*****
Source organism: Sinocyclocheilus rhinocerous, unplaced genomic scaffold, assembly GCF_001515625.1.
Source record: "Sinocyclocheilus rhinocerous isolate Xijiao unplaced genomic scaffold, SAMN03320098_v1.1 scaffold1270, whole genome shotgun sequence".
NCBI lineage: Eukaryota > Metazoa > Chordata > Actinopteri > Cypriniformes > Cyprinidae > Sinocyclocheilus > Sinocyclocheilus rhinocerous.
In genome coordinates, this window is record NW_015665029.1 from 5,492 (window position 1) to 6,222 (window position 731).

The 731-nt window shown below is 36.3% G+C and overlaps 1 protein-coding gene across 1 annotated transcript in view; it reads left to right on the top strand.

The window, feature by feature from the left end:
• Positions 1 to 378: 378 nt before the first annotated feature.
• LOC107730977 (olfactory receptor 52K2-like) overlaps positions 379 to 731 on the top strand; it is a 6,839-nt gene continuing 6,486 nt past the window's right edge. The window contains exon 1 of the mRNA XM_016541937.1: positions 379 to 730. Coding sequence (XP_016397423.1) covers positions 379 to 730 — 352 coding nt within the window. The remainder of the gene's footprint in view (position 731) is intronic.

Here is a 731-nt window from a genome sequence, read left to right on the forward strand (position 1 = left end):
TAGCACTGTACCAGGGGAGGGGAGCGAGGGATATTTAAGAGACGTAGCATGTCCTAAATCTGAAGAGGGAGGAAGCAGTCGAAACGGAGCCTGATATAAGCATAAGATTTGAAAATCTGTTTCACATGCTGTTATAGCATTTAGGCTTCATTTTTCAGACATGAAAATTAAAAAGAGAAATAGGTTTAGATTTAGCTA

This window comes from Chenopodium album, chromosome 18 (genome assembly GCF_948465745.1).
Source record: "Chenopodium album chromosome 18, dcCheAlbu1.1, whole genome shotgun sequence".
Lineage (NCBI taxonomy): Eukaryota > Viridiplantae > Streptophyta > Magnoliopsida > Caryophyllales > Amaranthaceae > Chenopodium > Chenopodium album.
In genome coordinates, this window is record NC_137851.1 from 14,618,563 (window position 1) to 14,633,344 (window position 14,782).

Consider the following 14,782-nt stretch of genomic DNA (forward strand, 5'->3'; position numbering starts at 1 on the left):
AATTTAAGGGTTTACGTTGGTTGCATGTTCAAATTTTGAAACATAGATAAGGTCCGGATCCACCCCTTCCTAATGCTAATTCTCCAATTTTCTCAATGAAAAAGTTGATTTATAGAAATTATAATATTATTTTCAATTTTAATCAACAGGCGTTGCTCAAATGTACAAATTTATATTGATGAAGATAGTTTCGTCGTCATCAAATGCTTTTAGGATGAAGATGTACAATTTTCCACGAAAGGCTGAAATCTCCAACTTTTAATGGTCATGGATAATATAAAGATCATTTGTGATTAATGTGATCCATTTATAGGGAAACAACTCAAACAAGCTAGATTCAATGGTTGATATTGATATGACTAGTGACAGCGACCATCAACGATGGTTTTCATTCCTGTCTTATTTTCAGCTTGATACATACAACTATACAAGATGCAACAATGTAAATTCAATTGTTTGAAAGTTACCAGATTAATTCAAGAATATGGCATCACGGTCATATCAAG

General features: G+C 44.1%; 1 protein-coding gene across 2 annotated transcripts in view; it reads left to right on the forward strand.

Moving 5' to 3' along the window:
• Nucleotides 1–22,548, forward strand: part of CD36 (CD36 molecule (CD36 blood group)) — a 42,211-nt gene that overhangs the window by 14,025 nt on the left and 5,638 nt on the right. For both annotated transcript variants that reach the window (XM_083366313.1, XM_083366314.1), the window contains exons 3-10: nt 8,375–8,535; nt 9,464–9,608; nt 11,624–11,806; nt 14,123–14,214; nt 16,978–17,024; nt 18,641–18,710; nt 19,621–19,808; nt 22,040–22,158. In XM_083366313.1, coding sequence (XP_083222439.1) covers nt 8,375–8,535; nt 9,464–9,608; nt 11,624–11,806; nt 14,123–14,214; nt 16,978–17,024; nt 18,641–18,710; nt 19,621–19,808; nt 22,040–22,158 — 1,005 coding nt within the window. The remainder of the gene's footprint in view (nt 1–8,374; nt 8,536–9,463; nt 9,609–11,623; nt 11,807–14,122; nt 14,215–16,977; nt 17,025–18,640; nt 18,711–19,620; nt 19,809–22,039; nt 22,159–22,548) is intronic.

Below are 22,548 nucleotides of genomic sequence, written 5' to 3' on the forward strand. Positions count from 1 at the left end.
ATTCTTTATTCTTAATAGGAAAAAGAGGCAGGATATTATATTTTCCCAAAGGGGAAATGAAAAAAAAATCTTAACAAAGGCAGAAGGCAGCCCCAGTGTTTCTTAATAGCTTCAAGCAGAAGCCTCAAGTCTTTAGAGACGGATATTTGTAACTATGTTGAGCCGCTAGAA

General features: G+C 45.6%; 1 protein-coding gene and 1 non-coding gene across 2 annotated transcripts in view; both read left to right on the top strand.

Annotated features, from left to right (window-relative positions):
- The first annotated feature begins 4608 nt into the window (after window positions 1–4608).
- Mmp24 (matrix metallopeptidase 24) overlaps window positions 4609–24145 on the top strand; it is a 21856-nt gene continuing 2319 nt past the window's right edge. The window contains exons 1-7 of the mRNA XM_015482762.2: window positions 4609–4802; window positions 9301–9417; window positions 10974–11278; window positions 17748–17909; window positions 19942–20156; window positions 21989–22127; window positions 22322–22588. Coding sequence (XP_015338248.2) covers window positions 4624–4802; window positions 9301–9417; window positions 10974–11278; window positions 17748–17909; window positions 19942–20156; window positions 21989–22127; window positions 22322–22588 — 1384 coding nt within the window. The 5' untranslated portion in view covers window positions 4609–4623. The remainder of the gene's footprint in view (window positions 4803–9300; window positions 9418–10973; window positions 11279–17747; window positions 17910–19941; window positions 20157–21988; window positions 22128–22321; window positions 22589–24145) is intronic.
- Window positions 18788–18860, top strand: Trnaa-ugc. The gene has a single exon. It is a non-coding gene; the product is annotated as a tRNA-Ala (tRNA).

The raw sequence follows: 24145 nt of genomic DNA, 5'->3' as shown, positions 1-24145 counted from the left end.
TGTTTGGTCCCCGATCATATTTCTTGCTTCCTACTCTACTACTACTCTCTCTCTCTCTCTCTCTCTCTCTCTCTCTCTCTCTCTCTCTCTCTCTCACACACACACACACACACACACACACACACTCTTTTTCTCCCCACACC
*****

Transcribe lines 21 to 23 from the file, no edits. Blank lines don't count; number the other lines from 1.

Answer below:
ATTCTTTATTCTTAATAGGAAAAAGAGGCAGGATATTATATTTTCCCAAAGGGGAAATGAAAAAAAAATCTTAACAAAGGCAGAAGGCAGCCCCAGTGTTTCTTAATAGCTTCAAGCAGAAGCCTCAAGTCTTTAGAGACGGATATTTGTAACTATGTTGAGCCGCTAGAA

General features: G+C 45.6%; 1 protein-coding gene and 1 non-coding gene across 2 annotated transcripts in view; both read left to right on the top strand.

Annotated features, from left to right (window-relative positions):